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David Williams, an associate research professor in ASU’s School of Earth and Space Exploration, is a co-author of the Nature article on Vesta’s dark material, titled “Dark Material on Vesta: Delivering Carbonaceous Volatile-Rich Materials to Planetary Surfaces.”
“The dark material on Vesta has been a perplexing problem, one we first noticed as Dawn approached Vesta in the summer of 2011,” said Williams, a member of the science team task force investigating the dark material. “Through Dawn’s mission at Vesta, it became clear that the dark material was mostly derived from carbon-rich asteroids that impacted Vesta’s surface.”
Early pictures of Vesta showed a variety of dramatic light and dark splotches on its surface. These light and dark materials were unexpected and show Vesta has a brightness range that is among the largest observed on rocky bodies in our solar system.
“Most of the smaller dark material patches are associated with impact craters, forming dark rays of ejecta spreading outward,” Williams said. “There are also large regions of dark material, whose composition suggests they are derived from carbon-rich asteroids – perhaps from one or more large impacts early in Vesta’s history.”
Dawn scientists suspected early on that bright material is native to Vesta. One of their first theories for the dark material suggested it might come from the shock of high-speed impacts melting and darkening the underlying rocks or from recent volcanic activity.
An analysis of data from Dawn’s visible and infrared mapping spectrometer and the framing camera revealed that distribution of dark material is widespread and occurs in small spots and in diffuse deposits, without correlation to any particular underlying geology. The likely source of the dark material is now shown to be carbon-rich asteroids, which are also believed to have deposited hydrated minerals on Vesta.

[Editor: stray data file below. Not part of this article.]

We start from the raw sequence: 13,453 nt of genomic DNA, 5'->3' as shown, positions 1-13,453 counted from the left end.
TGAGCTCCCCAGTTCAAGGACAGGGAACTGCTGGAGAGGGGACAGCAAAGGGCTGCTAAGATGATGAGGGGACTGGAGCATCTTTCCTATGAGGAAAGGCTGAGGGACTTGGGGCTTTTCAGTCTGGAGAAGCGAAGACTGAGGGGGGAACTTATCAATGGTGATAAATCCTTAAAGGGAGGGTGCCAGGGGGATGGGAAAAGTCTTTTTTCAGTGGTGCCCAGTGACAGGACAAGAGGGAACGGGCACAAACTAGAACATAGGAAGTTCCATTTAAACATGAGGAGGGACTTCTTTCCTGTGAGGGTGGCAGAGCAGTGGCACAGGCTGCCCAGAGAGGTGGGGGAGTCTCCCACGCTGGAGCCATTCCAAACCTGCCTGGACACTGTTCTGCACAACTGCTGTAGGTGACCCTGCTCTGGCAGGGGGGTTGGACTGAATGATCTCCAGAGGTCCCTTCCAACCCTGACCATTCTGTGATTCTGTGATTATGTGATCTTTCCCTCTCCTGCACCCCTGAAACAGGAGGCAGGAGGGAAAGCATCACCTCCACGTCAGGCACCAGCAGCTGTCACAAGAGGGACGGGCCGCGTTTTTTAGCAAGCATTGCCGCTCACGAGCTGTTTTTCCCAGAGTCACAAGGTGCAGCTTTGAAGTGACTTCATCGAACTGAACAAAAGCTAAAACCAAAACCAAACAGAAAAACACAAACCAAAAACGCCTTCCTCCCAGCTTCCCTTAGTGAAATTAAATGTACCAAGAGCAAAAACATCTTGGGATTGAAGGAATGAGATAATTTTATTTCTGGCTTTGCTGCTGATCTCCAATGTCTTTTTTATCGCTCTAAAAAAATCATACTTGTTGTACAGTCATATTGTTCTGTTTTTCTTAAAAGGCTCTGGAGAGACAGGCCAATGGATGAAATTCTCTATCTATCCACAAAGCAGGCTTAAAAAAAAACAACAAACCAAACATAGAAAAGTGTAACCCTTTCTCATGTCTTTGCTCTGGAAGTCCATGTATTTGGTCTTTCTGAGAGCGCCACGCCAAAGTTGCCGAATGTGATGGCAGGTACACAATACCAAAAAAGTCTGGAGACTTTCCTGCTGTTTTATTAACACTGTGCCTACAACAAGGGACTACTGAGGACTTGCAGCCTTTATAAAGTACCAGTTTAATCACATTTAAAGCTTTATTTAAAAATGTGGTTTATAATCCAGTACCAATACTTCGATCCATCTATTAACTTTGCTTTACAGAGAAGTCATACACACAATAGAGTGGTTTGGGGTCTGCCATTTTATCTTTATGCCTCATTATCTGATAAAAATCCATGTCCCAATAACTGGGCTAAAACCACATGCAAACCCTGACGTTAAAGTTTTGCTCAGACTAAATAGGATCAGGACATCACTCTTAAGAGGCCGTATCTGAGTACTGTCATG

To get the amount of darkening we now see on Vesta, Williams and colleagues said, scientists estimate about 300 dark asteroids with diameters between 0.6 to 6 miles (1 and 10 kilometers) likely hit Vesta during the last 3.5 billion years. This would have been enough to wrap Vesta in a blanket of mixed material 3 to 7 feet (1 to 2 meters) thick.
“This perpetual contamination of Vesta with material from elsewhere in the solar system is a dramatic example of an apparently common process that changes many solar system objects,” said Thomas McCord, lead author of the Nature paper, who worked with Williams on this study. “Earth likely got the ingredients for life – organics and water – this way.”
Launched in 2007, Dawn spent more than a year investigating Vesta. It departed in September 2012 and is currently on its way to the dwarf planet Ceres.
Williams is a participating scientist on NASA’s Dawn mission. JPL manages the Dawn mission for NASA’s Science Mission Directorate in Washington. Dawn is a project of the directorate’s Discovery Program, managed by NASA’s Marshall Space Flight Center in Huntsville, Ala. The University of California at Los Angeles (UCLA) is responsible for overall Dawn mission science.
Orbital Sciences Corp., Dulles, Va., designed and built the spacecraft. The German Aerospace Center, the Max Planck Institute for Solar System Research, the Italian Space Agency and the Italian National Astrophysical Institute are international partners on the mission team. The California Institute of Technology, Pasadena, manages JPL for NASA.
For more information about Dawn, visit: http://www.nasa.gov/dawn and http://dawn.jpl.nasa.gov.